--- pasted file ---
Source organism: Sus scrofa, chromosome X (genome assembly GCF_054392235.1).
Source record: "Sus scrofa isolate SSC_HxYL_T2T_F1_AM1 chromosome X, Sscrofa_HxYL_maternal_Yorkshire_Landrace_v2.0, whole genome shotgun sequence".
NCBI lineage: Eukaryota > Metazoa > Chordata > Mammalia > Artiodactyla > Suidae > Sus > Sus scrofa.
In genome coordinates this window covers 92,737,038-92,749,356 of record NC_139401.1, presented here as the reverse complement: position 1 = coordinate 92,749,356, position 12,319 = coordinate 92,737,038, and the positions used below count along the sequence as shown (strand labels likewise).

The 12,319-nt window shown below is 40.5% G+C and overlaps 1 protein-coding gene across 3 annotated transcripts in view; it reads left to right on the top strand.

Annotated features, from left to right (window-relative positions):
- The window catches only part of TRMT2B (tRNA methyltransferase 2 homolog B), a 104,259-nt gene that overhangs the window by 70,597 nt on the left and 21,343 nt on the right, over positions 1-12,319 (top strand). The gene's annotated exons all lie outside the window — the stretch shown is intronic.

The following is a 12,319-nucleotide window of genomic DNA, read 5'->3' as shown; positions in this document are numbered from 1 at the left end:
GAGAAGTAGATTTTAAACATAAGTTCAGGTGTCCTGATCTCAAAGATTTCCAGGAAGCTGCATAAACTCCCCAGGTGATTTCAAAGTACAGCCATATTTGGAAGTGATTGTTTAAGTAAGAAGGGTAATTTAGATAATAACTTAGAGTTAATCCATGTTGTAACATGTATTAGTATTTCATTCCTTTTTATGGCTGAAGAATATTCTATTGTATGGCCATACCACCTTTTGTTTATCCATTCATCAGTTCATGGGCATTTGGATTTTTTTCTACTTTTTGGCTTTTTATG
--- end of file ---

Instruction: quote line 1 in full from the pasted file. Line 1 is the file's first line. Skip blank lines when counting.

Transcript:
Source organism: Sus scrofa, chromosome X (genome assembly GCF_054392235.1).